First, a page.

From the Diary of a Jaded Juggler

One juggler raising another... The cycle doesn't end!
One juggler raising another… The cycle doesn’t end!

I became a professional juggler almost five years ago to the day. I didn’t practice with oranges or flame-throwers. I bolted out of the gate juggling babies.

No, I’m not into child abuse. I’m metaphorically referring to the juggling act that took over my life since my first daughter was born. Three kids and a pregnancy later, I’m expecting my fourth child in almost as many years, and every morning I wake up wondering how the heck I’m going to finish my next book.

My life isn’t average, you see. I’m a writer, and as fellow writers know, we are anything but normal. Always crafting a story, thinking of ways to market, conjuring characters… We’re an eccentric bunch. But with pregnancy hormones, dirty diapers, meals to prepare, and constant cleaning, writing can easily slip into a past-time that becomes just that—the past.

The Admirer’s Secret, my first romantic suspense book, was started BC—Before Children. So writing it came easily, and since writing it was a form of therapy after enduring a traumatic experience (for the juicy details pick up a copy of the book), the words couldn’t come fast enough and the emotions poured on to the paper.

After that, writing went downhill as baby #2 arrived, then #3 on the heels of that one, and now I’m expecting baby #4. And yes, I’ve finally figured out what causes it and know not to drink the water anymore. On top of the kids, I am a full-time work-at-home editor, so kids + job = no sleep. Ever.

If you’re a stay-at-home parent or career person or both (like me) who writes, the big dilemma becomes how and when to find time to write. You may know exactly what I’m talking about when I say that after a day of plugging my ears to the incessant whining of my four-year-old, and refereeing toddler wars between the other two (and often laughing at their hilarity as my two-year-old and eighteen-month-old squabble in unintelligible arguments over a broken toy), the last thing I feel after putting the kids to bed is motivated or inspired. But if I ever want to quit my other job and pursue my writing passion, the words have to come.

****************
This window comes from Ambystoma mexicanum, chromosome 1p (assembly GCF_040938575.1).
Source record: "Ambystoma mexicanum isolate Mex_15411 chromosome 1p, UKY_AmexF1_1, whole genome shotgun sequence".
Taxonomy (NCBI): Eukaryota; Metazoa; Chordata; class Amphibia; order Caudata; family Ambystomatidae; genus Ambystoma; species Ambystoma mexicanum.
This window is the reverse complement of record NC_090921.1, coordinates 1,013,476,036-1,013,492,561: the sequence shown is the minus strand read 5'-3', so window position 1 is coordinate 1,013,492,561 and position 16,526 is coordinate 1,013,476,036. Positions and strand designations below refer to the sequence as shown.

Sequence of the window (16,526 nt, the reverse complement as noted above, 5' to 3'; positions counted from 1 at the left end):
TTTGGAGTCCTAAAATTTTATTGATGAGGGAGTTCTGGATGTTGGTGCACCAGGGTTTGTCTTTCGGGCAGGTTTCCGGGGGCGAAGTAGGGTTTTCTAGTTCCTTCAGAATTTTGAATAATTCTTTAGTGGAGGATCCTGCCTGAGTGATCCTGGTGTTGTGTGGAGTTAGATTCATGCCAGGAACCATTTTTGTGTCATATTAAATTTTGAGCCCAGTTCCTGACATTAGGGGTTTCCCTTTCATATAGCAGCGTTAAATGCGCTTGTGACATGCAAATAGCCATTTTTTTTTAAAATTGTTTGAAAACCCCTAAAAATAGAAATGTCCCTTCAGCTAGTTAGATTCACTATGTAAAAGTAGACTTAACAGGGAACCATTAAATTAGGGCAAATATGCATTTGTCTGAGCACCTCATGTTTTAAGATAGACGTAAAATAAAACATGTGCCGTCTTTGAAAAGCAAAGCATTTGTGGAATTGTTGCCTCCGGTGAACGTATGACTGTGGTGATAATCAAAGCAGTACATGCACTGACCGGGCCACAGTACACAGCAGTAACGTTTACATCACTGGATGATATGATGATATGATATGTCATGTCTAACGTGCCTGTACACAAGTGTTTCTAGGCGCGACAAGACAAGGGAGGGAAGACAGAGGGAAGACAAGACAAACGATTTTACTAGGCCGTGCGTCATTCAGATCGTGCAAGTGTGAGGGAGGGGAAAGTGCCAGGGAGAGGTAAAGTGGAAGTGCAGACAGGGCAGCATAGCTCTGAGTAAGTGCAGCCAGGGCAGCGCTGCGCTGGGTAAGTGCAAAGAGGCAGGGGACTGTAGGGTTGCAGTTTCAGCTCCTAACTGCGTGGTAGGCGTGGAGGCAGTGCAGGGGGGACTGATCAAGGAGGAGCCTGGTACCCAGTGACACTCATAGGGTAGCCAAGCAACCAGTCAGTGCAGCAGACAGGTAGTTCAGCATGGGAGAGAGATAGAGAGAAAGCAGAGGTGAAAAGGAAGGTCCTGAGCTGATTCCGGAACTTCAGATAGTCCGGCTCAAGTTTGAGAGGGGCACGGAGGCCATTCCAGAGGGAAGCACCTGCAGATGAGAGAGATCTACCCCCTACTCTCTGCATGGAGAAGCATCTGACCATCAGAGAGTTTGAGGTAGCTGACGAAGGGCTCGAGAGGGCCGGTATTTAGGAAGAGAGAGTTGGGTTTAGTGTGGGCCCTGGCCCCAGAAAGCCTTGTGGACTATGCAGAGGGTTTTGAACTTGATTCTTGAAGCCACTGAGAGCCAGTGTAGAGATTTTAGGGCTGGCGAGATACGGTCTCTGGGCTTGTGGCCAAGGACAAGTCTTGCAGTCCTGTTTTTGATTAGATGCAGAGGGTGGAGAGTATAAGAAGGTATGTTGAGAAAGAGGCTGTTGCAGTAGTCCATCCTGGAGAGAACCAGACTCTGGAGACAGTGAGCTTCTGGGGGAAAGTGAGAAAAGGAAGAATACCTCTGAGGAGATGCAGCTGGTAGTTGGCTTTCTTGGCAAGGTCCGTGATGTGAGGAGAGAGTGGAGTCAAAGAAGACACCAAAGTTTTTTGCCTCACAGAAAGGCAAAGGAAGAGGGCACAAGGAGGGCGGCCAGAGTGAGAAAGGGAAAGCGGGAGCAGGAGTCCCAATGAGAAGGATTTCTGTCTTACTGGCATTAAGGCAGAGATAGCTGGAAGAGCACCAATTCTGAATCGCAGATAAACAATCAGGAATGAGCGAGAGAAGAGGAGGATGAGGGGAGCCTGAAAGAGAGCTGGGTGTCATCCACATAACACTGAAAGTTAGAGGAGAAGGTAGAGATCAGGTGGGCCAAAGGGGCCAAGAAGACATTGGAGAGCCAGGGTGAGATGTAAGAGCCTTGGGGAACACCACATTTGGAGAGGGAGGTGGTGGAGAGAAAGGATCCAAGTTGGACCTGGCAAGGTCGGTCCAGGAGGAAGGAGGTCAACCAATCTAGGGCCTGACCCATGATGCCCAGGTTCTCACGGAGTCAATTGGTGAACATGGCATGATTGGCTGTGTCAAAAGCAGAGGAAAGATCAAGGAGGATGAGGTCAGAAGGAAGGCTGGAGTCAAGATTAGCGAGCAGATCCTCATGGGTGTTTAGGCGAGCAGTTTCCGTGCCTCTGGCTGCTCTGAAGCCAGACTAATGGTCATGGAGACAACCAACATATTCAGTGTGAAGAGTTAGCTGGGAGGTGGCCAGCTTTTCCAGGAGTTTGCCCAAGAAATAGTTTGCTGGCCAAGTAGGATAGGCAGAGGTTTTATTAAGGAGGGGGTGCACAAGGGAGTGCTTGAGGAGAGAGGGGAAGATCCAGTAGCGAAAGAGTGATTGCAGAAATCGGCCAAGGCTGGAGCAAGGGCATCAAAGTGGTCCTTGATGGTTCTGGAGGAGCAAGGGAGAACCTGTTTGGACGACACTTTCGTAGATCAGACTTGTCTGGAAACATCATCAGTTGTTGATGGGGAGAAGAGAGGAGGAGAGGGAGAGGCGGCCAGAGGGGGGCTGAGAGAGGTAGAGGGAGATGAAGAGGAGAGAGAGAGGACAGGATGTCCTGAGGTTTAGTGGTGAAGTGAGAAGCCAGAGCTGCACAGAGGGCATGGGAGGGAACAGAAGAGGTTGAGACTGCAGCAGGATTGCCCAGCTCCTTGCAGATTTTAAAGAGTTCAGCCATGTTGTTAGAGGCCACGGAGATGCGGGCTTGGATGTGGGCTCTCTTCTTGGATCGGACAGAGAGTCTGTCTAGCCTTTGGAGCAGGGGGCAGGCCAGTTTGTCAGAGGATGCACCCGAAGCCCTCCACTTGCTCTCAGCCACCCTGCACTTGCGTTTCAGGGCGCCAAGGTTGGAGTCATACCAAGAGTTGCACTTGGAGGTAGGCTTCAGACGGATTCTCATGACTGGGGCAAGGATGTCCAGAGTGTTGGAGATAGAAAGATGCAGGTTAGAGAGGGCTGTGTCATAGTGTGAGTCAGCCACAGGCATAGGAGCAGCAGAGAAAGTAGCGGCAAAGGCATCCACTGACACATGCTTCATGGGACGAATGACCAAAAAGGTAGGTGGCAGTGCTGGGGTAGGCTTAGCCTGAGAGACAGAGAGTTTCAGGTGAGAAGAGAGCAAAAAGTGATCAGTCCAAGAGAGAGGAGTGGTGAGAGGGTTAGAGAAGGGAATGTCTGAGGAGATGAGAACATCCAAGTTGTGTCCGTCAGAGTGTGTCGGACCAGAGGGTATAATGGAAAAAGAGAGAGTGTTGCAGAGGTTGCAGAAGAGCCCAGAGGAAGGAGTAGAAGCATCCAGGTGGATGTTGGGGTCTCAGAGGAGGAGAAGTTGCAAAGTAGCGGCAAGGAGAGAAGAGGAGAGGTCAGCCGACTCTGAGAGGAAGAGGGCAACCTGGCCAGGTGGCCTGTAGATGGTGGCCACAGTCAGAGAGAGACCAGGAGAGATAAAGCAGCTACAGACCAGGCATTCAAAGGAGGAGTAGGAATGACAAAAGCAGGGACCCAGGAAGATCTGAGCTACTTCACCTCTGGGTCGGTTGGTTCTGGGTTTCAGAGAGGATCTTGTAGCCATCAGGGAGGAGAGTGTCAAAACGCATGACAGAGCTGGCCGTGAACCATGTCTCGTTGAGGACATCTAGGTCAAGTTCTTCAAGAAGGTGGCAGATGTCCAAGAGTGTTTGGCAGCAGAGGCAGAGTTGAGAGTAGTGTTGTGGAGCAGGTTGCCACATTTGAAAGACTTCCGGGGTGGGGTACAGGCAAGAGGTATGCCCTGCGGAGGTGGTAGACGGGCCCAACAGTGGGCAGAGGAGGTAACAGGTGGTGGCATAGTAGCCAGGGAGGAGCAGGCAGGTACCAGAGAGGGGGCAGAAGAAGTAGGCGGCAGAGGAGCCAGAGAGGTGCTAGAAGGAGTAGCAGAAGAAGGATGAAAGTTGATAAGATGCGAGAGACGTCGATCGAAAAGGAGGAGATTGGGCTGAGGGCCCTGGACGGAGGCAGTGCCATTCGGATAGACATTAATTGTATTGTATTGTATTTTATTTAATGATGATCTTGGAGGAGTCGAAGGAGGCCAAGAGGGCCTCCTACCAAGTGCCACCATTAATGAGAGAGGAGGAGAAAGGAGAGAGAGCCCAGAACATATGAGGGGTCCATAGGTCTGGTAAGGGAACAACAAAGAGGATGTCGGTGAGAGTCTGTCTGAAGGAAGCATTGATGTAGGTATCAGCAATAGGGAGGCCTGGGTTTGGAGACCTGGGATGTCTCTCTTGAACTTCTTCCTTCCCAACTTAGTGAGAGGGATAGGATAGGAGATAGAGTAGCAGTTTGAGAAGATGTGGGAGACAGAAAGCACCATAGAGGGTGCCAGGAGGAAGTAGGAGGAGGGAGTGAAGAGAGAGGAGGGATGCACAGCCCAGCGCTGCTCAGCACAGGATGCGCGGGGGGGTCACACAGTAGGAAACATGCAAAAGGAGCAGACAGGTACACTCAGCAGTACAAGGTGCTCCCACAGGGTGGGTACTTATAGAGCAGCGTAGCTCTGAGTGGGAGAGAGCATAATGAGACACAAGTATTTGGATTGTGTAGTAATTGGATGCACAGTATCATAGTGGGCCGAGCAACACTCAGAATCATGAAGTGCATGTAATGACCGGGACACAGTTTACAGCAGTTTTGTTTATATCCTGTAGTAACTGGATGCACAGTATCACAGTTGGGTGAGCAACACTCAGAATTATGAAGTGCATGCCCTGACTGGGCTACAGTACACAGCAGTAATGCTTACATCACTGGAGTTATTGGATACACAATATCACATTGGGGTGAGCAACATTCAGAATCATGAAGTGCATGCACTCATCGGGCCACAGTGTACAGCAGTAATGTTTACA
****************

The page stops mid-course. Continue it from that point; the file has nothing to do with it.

So how do I make them fall into place on paper?

First, you need support. And by support I mean a babysitter or spouse or family member or nanny willing to take the kids off you once in a while so that you can focus. For me, I can’t craft meaningful prose without quiet alone time. My husband—a Godsend—gives me what we’ve coined “writing retreats.” This involves me getting away for several consecutive days so that I can write. My second book, the novella A Fatal Affair, evolved completely from one such writing retreat.

Another method to avoid madness is giving yourself writing goals. For me I could never pump out 5,000 words in a day, but small goals worked. One chapter. One scene. Even one paragraph. Just something to keep me going each day or each week. Setting goals that you aren’t allowed to break (just because you’re the boss) can help keep your writing mojo going.

Lastly, write something, anything. Some writers blog. Some writers engage in poetry. Some writers dabble with words. Even if it’s not your story, at least commit to writing regularly. As I was working on my third book, A Secondhand Life, much of the story came together from little notes I’d write in the middle of the night, or a dream I jotted down. It’s sometimes during those insane moments of chasing a diaper-less one-year-old as she’s peeing all over the floor, or prying chewed-up crayon pieces out of your toddler’s mouth, when a thought will hit you. That’s when you hit the pause button to grasp whatever that thought is and toss it in your notebook.

It’s not easy being a parent, especially when you’re a juggler with work deadlines and a house to keep “clean”—term used loosely. But when you’re an aspiring writer on top of that, don’t let your aspirations die simply for a lack of time and energy. Find a way to make it happen. It’s not easy, and it’s not going to produce your best prose at first, but the more you put your heart into it and find slivers of time here and there, the more you’ll come out with something powerful and provocative and engaging.

Consider it therapy. Lord knows how much we jugglers need it.


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